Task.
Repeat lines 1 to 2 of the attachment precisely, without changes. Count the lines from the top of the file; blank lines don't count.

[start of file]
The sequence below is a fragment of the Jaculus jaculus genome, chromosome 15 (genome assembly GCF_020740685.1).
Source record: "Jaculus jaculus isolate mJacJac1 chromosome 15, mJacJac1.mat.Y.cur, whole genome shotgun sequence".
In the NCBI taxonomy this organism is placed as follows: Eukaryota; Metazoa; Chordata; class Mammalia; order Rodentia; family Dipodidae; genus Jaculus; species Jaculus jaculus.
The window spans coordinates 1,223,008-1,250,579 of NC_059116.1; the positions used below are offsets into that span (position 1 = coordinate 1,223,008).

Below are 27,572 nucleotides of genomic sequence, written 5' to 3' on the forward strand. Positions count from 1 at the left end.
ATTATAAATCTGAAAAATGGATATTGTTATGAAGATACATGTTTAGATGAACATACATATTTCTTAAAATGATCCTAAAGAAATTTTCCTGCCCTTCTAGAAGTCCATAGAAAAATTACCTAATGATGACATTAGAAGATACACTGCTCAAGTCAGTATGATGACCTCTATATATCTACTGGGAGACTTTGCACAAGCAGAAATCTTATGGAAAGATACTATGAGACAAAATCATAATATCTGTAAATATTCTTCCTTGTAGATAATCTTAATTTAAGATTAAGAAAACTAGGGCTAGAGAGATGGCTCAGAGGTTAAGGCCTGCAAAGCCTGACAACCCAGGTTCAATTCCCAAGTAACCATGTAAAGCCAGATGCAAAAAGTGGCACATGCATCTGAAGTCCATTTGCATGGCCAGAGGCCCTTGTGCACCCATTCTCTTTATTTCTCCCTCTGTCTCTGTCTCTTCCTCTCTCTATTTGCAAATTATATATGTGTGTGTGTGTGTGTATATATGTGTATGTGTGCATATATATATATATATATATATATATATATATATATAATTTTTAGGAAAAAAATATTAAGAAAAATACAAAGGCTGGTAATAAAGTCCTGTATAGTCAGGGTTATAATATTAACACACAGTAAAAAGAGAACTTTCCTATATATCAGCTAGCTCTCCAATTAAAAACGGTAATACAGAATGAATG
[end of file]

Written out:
The sequence below is a fragment of the Jaculus jaculus genome, chromosome 15 (genome assembly GCF_020740685.1).
Source record: "Jaculus jaculus isolate mJacJac1 chromosome 15, mJacJac1.mat.Y.cur, whole genome shotgun sequence".